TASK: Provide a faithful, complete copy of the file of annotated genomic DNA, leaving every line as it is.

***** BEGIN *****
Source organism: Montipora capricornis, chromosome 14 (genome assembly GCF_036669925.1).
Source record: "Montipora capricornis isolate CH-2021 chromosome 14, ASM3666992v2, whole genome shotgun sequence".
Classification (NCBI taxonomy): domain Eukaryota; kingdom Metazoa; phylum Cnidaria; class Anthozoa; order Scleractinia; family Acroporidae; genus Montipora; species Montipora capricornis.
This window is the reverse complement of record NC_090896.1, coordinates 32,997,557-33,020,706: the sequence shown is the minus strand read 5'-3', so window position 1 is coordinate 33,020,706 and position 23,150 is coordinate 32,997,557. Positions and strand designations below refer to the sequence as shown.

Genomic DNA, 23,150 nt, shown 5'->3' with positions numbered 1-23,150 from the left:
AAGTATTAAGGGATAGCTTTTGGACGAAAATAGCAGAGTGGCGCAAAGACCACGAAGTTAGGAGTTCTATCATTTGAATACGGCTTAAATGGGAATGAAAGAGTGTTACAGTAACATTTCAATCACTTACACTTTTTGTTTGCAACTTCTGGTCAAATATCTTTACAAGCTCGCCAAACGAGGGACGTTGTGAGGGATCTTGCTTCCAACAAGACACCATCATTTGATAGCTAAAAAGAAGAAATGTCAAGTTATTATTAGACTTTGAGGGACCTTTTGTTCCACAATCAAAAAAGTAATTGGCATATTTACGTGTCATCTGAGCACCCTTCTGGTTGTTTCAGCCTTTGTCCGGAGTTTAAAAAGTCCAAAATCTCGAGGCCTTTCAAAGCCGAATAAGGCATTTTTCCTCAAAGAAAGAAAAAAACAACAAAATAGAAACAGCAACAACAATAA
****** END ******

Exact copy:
Source organism: Montipora capricornis, chromosome 14 (genome assembly GCF_036669925.1).
Source record: "Montipora capricornis isolate CH-2021 chromosome 14, ASM3666992v2, whole genome shotgun sequence".
Classification (NCBI taxonomy): domain Eukaryota; kingdom Metazoa; phylum Cnidaria; class Anthozoa; order Scleractinia; family Acroporidae; genus Montipora; species Montipora capricornis.
This window is the reverse complement of record NC_090896.1, coordinates 32,997,557-33,020,706: the sequence shown is the minus strand read 5'-3', so window position 1 is coordinate 33,020,706 and position 23,150 is coordinate 32,997,557. Positions and strand designations below refer to the sequence as shown.

Genomic DNA, 23,150 nt, shown 5'->3' with positions numbered 1-23,150 from the left:
AAGTATTAAGGGATAGCTTTTGGACGAAAATAGCAGAGTGGCGCAAAGACCACGAAGTTAGGAGTTCTATCATTTGAATACGGCTTAAATGGGAATGAAAGAGTGTTACAGTAACATTTCAATCACTTACACTTTTTGTTTGCAACTTCTGGTCAAATATCTTTACAAGCTCGCCAAACGAGGGACGTTGTGAGGGATCTTGCTTCCAACAAGACACCATCATTTGATAGCTAAAAAGAAGAAATGTCAAGTTATTATTAGACTTTGAGGGACCTTTTGTTCCACAATCAAAAAAGTAATTGGCATATTTACGTGTCATCTGAGCACCCTTCTGGTTGTTTCAGCCTTTGTCCGGAGTTTAAAAAGTCCAAAATCTCGAGGCCTTTCAAAGCCGAATAAGGCATTTTTCCTCAAAGAAAGAAAAAAACAACAAAATAGAAACAGCAACAACAATAA